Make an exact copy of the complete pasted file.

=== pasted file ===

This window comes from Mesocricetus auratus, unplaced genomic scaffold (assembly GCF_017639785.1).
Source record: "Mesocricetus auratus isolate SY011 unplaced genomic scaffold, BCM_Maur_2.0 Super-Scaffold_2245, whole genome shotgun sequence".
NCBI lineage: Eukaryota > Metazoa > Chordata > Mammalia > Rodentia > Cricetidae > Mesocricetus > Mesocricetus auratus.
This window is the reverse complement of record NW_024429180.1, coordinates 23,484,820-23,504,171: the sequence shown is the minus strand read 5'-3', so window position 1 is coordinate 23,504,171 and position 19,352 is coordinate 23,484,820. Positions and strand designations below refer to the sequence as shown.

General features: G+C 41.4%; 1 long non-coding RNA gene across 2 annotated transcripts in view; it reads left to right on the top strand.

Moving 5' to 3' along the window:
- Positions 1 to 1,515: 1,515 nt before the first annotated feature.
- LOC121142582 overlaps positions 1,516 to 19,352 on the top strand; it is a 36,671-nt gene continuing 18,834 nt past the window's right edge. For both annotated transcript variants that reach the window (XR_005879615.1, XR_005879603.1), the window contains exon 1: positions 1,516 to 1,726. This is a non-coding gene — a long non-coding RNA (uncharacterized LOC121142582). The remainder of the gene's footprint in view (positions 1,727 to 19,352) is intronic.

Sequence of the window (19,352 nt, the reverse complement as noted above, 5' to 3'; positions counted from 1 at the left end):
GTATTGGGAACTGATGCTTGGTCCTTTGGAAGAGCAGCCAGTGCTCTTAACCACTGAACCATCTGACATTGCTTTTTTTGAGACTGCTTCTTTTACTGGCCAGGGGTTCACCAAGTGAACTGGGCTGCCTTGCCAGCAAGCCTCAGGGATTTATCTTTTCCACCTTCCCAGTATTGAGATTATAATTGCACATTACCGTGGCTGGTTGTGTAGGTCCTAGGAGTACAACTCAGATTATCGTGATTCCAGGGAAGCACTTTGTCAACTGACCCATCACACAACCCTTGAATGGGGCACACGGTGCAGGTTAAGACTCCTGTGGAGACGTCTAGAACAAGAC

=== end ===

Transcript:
This window comes from Mesocricetus auratus, unplaced genomic scaffold (assembly GCF_017639785.1).
Source record: "Mesocricetus auratus isolate SY011 unplaced genomic scaffold, BCM_Maur_2.0 Super-Scaffold_2245, whole genome shotgun sequence".
NCBI lineage: Eukaryota > Metazoa > Chordata > Mammalia > Rodentia > Cricetidae > Mesocricetus > Mesocricetus auratus.
This window is the reverse complement of record NW_024429180.1, coordinates 23,484,820-23,504,171: the sequence shown is the minus strand read 5'-3', so window position 1 is coordinate 23,504,171 and position 19,352 is coordinate 23,484,820. Positions and strand designations below refer to the sequence as shown.

General features: G+C 41.4%; 1 long non-coding RNA gene across 2 annotated transcripts in view; it reads left to right on the top strand.

Moving 5' to 3' along the window:
- Positions 1 to 1,515: 1,515 nt before the first annotated feature.
- LOC121142582 overlaps positions 1,516 to 19,352 on the top strand; it is a 36,671-nt gene continuing 18,834 nt past the window's right edge. For both annotated transcript variants that reach the window (XR_005879615.1, XR_005879603.1), the window contains exon 1: positions 1,516 to 1,726. This is a non-coding gene — a long non-coding RNA (uncharacterized LOC121142582). The remainder of the gene's footprint in view (positions 1,727 to 19,352) is intronic.

Sequence of the window (19,352 nt, the reverse complement as noted above, 5' to 3'; positions counted from 1 at the left end):
GTATTGGGAACTGATGCTTGGTCCTTTGGAAGAGCAGCCAGTGCTCTTAACCACTGAACCATCTGACATTGCTTTTTTTGAGACTGCTTCTTTTACTGGCCAGGGGTTCACCAAGTGAACTGGGCTGCCTTGCCAGCAAGCCTCAGGGATTTATCTTTTCCACCTTCCCAGTATTGAGATTATAATTGCACATTACCGTGGCTGGTTGTGTAGGTCCTAGGAGTACAACTCAGATTATCGTGATTCCAGGGAAGCACTTTGTCAACTGACCCATCACACAACCCTTGAATGGGGCACACGGTGCAGGTTAAGACTCCTGTGGAGACGTCTAGAACAAGAC